OIL’S WELL THAT ENDS WELL
THE YARD — If I put it right here it might blend in with the trees. As for noise, I’ll only drill at night so the neighbors won’t be disturbed. Eat your heart out, Bick Benedict and Jett Rink. Oh, hi. If you are wondering, I am going to drill an oil well in my front yard, or, if the block warden objects, I’ll put it out of view in the backyard. You might do the same and get your fair share. Texas has about $140 billion in “petro-wealth,” and I don’t have any of that except what’s in my car’s crank case or oil tank or whatever. Of this fortune, corporations, not individuals, own most of it, about 80 percent. OK, Mitt Romney said, “Corporations are people, too, my friend.” Wouldn’t you love to be Mitt Romney’s friend? Think of those lazy days on the Cayman Islands visiting his money, and imagine the Christmas presents he’d send.
An Austin company that provides information on oil leases, Blackbeard Data Services, reported those figures and breaks them down to corporations owning about $112 billion, attributed to petroleum reserves, and individuals own about $20 billion. The rest is held by trusts, nonprofit groups, government, educational institutions and religious organizations. “This is based on the value of proven, producing petroleum reserves in Texas, accounting for entities that have a working interest in those reserves as well as individuals earning royalties.” I have no idea what that means.
Houstonians in the oil business, or awl bidniss, account for the largest share, about $48 billion. Midland came in a distant second, with $15 billion. San Antonio ranked eighth with $3 billion. Dallas doesn’t seem to be ranked. This omission may be because Dallas County is one of the rare counties in Texas that has never had a working oil well. (No one ever heard of the Dallas Oilers. Actually, few people ever heard of the Houston Oilers.) But Big D is Big Oil’s general store, bank and insurance company.
Blackbeard Data says that typically oil leases send about 80 percent of revenue to oil companies and 20 percent to mineral owners in the form of royalties. The report states: “That’s because oil companies that have a working interest in those projects essentially take on all of the risk. Over the last 20 years, they’ve generally seen their percentage of the revenue decline as modern production techniques have made their work less financially risky.” This is hard to believe since Irving-based ExxonMobil Corp., the world’s largest publicly traded oil company by market value, posted earnings of $44.9 billion in 2012. For 2013, the earnings were $32.6 billion. In the last quarter of 2013 they earned $8.25 billion, which analysts called a “mediocre quarter.” Huh, $8.25 billion was a “revenue decline?” That’s like water-board torture is “enhanced interrogation” and Huntsville is full of “legally challenged” inmates.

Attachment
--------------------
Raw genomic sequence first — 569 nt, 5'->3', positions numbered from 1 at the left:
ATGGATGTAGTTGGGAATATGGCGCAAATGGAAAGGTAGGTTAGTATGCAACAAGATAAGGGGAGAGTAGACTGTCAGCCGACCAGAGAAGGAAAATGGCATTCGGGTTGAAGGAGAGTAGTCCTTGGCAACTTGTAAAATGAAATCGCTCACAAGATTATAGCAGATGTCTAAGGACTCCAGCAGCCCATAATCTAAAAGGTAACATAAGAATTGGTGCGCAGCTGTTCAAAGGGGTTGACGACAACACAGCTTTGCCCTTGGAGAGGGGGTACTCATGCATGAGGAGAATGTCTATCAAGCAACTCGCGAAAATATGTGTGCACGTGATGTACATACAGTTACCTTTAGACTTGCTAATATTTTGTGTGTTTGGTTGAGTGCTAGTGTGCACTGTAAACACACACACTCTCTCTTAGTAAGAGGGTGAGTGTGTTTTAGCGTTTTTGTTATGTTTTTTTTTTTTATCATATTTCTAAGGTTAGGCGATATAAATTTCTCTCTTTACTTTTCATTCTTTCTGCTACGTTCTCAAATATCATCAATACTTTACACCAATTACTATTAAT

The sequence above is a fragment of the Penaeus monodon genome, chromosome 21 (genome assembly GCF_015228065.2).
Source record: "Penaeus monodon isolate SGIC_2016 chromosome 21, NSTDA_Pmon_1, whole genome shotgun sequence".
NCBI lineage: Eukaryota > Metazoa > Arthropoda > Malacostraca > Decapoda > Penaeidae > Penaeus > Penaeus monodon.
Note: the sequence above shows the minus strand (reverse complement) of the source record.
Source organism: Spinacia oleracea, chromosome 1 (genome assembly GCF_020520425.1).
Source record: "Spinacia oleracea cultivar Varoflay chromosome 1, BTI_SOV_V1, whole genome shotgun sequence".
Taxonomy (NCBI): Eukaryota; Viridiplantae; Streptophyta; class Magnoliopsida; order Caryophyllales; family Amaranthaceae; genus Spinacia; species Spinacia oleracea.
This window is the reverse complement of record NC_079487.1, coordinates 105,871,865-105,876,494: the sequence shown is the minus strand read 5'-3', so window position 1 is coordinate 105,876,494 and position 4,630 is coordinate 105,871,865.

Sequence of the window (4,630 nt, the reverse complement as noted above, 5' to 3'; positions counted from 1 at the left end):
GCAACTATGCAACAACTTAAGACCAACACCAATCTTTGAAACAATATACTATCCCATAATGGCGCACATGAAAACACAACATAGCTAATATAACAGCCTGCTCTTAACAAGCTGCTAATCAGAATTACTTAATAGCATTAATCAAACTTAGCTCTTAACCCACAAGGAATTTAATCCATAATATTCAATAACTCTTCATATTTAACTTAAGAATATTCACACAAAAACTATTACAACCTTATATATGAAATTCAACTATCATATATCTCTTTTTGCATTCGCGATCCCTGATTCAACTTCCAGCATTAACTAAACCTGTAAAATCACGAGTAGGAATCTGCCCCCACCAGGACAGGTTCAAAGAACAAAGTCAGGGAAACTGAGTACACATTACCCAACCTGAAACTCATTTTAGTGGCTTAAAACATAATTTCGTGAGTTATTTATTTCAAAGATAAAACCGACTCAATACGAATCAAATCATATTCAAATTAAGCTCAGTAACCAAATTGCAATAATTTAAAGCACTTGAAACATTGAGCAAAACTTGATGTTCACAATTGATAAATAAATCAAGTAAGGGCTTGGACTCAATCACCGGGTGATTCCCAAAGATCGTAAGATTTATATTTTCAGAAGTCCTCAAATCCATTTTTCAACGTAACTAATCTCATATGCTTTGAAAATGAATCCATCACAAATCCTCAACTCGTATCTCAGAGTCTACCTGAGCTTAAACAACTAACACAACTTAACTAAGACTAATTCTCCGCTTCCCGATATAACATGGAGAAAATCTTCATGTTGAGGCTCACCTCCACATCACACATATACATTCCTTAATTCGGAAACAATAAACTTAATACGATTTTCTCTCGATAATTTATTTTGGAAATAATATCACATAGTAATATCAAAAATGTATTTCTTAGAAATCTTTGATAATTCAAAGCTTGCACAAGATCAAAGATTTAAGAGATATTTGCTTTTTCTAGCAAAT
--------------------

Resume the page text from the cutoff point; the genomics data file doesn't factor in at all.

The big deal these days is not only oil but gas and fracking. We love the tax money fracking brings into our state and local collections, but it is a messy business — tearing up our roads with big trucks, using our water, noisy and generally disturbing the neighborhood. Avid defenders of fracking include ExxonMobil and FreedomWorks, the well-financed anti-tax organization (thanks to the Koch Brothers of oil and gas fame).
The supporters had their work cut out for them when a fracking operation was to begin recently in Denton County. First reported by WFAA-TV in Dallas and picked up by other news media, a suit was filed to stop the operation because a huge, ugly water tower was being built next to a ranch. This means, the suit charged, the project will “sell water to oil and gas explorers for [hydraulic fracturing], leading to traffic with heavy trucks” that would interfere with the quality of life and the real estate value of the sizeable ranch. So the neighbors were outraged. One party to the suit is none other than Dick Armey, founder of FreedomWorks. Another party is the owner of the ranch, Rex Tillerson, the CEO of the ExxonMobil Corp. As we can see, NIMBY is alive and (oil) well in Denton County.
As for my own neighborhood, Running Rats Acres, it would welcome a huge, smelly and noisy fracking operation with large trucks churning the roads into gravel. It would mean an actual improvement for our roads. We would get a monumental water tower where our kids would paint “Seniors ’14” on it if any of them got that far in school. Neighbors would find employment as security guards to protect the equipment from being stolen by other neighbors. Finally, who would complain, or even notice, my little drilling rig beside a monstrous machine?
Should I hit Texas Tea, I would join the Petroleum Club, dropping my membership in the Linoleum Club. I’d tear down my house, even the satellite dish by the mail box, build a huge mansion, and sue to get rid of that ugly fracking project down the road. It’s deflating real estate values. True, despite my wealth I might not fit in with the other oil barons. Got to learn their lingo. Rigs drill down, not up, right? A Christmas tree does not have a star on top and presents underneath. Depletion allowances are good, obscene profits taxes are bad. I can’t buy a member of the Texas Legislature or Congress, but I rent one for the afternoon.
Despite what others think, not every Texan has a rig in the driveway. On the other hand, once I interviewed Glenn McCarthy for an article in Texas Monthly. Behind his desk McCarthy had this huge blowup of his face which had appeared on the cover of Time magazine. I mentioned that he had a particular interest in the oil patch because it was his business. He leaned over his desk and said, “Son, we’re ALL in the awl bidniss.” I’m just trying to make his statement true.
Ashby is oily at email@example.com